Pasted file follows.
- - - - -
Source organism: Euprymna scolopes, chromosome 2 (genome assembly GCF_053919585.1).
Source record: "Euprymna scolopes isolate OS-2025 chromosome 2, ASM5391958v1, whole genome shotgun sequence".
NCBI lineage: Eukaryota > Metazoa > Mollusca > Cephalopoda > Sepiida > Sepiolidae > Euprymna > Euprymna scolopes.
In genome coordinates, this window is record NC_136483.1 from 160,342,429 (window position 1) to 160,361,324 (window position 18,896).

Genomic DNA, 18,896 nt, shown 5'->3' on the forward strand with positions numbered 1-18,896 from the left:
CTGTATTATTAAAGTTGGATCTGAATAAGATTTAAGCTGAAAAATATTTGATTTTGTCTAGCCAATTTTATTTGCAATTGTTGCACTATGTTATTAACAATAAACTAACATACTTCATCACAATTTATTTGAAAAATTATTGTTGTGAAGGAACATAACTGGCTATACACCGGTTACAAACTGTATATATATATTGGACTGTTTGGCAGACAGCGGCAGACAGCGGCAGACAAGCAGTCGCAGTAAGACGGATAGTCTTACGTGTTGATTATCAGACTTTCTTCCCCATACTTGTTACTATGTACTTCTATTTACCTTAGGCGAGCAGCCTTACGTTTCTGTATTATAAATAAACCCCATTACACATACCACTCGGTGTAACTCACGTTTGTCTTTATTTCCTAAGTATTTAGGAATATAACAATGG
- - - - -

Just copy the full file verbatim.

Source organism: Euprymna scolopes, chromosome 2 (genome assembly GCF_053919585.1).
Source record: "Euprymna scolopes isolate OS-2025 chromosome 2, ASM5391958v1, whole genome shotgun sequence".
NCBI lineage: Eukaryota > Metazoa > Mollusca > Cephalopoda > Sepiida > Sepiolidae > Euprymna > Euprymna scolopes.
In genome coordinates, this window is record NC_136483.1 from 160,342,429 (window position 1) to 160,361,324 (window position 18,896).

Genomic DNA, 18,896 nt, shown 5'->3' on the forward strand with positions numbered 1-18,896 from the left:
CTGTATTATTAAAGTTGGATCTGAATAAGATTTAAGCTGAAAAATATTTGATTTTGTCTAGCCAATTTTATTTGCAATTGTTGCACTATGTTATTAACAATAAACTAACATACTTCATCACAATTTATTTGAAAAATTATTGTTGTGAAGGAACATAACTGGCTATACACCGGTTACAAACTGTATATATATATTGGACTGTTTGGCAGACAGCGGCAGACAGCGGCAGACAAGCAGTCGCAGTAAGACGGATAGTCTTACGTGTTGATTATCAGACTTTCTTCCCCATACTTGTTACTATGTACTTCTATTTACCTTAGGCGAGCAGCCTTACGTTTCTGTATTATAAATAAACCCCATTACACATACCACTCGGTGTAACTCACGTTTGTCTTTATTTCCTAAGTATTTAGGAATATAACAATGG